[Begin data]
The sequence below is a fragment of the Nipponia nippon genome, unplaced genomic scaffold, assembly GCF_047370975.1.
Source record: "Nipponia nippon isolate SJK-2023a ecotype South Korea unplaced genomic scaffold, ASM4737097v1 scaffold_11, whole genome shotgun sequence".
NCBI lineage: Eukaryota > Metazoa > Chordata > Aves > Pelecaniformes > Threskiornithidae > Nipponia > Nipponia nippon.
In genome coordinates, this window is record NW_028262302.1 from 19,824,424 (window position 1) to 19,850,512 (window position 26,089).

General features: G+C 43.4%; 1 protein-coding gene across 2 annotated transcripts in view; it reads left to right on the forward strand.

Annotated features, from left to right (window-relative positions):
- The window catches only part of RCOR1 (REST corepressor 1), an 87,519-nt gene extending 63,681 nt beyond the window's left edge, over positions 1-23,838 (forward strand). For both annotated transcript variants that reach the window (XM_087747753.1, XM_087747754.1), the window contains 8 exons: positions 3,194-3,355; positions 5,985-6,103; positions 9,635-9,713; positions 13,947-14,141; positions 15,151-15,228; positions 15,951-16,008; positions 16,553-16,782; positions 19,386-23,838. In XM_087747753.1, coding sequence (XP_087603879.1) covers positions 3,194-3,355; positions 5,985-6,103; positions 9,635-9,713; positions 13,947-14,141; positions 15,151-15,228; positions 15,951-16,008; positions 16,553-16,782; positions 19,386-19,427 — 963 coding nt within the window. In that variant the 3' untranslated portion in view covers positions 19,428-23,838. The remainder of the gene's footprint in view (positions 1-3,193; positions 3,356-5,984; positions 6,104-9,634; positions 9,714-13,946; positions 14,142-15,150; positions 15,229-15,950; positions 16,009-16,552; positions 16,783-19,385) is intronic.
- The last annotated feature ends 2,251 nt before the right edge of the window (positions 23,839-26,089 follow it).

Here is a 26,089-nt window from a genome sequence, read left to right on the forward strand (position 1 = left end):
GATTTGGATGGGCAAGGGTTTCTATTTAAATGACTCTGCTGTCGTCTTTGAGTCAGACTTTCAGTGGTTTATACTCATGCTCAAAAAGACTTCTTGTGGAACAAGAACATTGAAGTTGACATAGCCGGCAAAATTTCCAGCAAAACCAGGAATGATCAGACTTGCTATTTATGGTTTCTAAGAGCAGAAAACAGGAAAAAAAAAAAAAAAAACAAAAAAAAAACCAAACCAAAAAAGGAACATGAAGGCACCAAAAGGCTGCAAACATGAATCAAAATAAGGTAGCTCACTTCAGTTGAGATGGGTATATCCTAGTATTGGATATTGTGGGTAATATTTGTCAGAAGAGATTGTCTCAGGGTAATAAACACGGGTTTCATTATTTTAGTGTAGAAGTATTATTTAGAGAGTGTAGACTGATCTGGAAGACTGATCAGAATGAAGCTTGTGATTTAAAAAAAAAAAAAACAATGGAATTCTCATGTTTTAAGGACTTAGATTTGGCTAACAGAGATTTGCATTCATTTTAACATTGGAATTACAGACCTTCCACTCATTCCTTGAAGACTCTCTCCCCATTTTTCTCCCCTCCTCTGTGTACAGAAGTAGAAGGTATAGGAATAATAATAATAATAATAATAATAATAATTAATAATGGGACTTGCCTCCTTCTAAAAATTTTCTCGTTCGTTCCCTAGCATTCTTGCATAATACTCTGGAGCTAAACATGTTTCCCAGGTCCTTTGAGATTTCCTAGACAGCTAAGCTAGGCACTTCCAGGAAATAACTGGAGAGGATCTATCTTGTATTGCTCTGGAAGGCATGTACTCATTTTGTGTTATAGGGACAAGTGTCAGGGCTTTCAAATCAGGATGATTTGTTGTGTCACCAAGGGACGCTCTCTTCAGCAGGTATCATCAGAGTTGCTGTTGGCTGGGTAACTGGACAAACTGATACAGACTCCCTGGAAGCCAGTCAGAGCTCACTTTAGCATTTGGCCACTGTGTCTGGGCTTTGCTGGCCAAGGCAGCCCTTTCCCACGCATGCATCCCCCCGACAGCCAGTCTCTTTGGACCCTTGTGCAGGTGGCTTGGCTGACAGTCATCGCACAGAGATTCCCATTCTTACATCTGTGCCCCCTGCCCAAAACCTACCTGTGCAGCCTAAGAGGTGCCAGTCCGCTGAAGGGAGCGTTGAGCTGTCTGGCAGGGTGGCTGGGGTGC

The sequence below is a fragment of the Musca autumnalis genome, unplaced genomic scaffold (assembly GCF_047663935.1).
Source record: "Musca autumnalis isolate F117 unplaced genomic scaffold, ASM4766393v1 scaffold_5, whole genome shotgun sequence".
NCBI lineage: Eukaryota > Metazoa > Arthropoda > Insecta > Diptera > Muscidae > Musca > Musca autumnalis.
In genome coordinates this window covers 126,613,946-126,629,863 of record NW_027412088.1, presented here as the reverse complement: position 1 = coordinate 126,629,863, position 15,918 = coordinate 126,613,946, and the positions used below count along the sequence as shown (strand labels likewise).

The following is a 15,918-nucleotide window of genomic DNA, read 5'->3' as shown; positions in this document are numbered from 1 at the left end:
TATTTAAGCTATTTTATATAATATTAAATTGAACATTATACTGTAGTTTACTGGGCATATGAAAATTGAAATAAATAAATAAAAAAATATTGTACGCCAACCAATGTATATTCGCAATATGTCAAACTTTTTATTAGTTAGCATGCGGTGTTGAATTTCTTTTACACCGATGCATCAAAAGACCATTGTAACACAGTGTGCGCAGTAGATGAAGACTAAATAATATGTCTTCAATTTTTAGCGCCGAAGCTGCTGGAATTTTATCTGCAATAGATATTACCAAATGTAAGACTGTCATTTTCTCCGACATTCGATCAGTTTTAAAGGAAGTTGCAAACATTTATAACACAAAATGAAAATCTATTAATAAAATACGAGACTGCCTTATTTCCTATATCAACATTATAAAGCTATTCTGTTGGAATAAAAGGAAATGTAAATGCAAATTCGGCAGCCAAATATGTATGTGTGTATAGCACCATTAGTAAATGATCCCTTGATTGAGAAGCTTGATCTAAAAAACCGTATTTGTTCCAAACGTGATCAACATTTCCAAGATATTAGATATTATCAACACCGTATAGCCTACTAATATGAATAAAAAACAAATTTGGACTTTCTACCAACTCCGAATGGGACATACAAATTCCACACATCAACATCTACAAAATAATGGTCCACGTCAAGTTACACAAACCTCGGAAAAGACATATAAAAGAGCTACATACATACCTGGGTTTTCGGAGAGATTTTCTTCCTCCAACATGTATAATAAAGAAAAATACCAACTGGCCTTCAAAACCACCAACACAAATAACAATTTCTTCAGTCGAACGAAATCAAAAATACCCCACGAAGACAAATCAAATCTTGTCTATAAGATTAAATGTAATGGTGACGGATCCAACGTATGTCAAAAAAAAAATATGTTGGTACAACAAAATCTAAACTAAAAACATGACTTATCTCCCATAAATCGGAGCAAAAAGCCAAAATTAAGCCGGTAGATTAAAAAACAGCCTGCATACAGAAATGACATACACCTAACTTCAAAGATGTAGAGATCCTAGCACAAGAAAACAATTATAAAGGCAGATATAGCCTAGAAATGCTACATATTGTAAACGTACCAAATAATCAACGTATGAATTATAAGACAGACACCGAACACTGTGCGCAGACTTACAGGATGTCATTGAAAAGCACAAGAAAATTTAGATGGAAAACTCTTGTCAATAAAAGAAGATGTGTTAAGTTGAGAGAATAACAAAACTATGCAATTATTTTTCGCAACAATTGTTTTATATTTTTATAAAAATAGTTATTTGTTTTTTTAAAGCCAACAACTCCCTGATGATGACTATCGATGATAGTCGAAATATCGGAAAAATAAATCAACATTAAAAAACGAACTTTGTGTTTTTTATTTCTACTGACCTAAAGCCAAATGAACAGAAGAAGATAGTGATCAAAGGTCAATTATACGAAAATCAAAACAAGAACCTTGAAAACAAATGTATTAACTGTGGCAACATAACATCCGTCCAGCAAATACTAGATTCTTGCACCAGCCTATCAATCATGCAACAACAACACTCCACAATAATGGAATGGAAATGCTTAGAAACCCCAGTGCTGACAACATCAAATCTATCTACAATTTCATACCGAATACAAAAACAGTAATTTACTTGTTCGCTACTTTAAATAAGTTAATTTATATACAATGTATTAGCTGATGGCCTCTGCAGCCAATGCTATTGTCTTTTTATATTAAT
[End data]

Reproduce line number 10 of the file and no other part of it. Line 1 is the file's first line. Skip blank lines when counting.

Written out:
GATTTGGATGGGCAAGGGTTTCTATTTAAATGACTCTGCTGTCGTCTTTGAGTCAGACTTTCAGTGGTTTATACTCATGCTCAAAAAGACTTCTTGTGGAACAAGAACATTGAAGTTGACATAGCCGGCAAAATTTCCAGCAAAACCAGGAATGATCAGACTTGCTATTTATGGTTTCTAAGAGCAGAAAACAGGAAAAAAAAAAAAAAAAACAAAAAAAAAACCAAACCAAAAAAGGAACATGAAGGCACCAAAAGGCTGCAAACATGAATCAAAATAAGGTAGCTCACTTCAGTTGAGATGGGTATATCCTAGTATTGGATATTGTGGGTAATATTTGTCAGAAGAGATTGTCTCAGGGTAATAAACACGGGTTTCATTATTTTAGTGTAGAAGTATTATTTAGAGAGTGTAGACTGATCTGGAAGACTGATCAGAATGAAGCTTGTGATTTAAAAAAAAAAAAAACAATGGAATTCTCATGTTTTAAGGACTTAGATTTGGCTAACAGAGATTTGCATTCATTTTAACATTGGAATTACAGACCTTCCACTCATTCCTTGAAGACTCTCTCCCCATTTTTCTCCCCTCCTCTGTGTACAGAAGTAGAAGGTATAGGAATAATAATAATAATAATAATAATAATAATTAATAATGGGACTTGCCTCCTTCTAAAAATTTTCTCGTTCGTTCCCTAGCATTCTTGCATAATACTCTGGAGCTAAACATGTTTCCCAGGTCCTTTGAGATTTCCTAGACAGCTAAGCTAGGCACTTCCAGGAAATAACTGGAGAGGATCTATCTTGTATTGCTCTGGAAGGCATGTACTCATTTTGTGTTATAGGGACAAGTGTCAGGGCTTTCAAATCAGGATGATTTGTTGTGTCACCAAGGGACGCTCTCTTCAGCAGGTATCATCAGAGTTGCTGTTGGCTGGGTAACTGGACAAACTGATACAGACTCCCTGGAAGCCAGTCAGAGCTCACTTTAGCATTTGGCCACTGTGTCTGGGCTTTGCTGGCCAAGGCAGCCCTTTCCCACGCATGCATCCCCCCGACAGCCAGTCTCTTTGGACCCTTGTGCAGGTGGCTTGGCTGACAGTCATCGCACAGAGATTCCCATTCTTACATCTGTGCCCCCTGCCCAAAACCTACCTGTGCAGCCTAAGAGGTGCCAGTCCGCTGAAGGGAGCGTTGAGCTGTCTGGCAGGGTGGCTGGGGTGC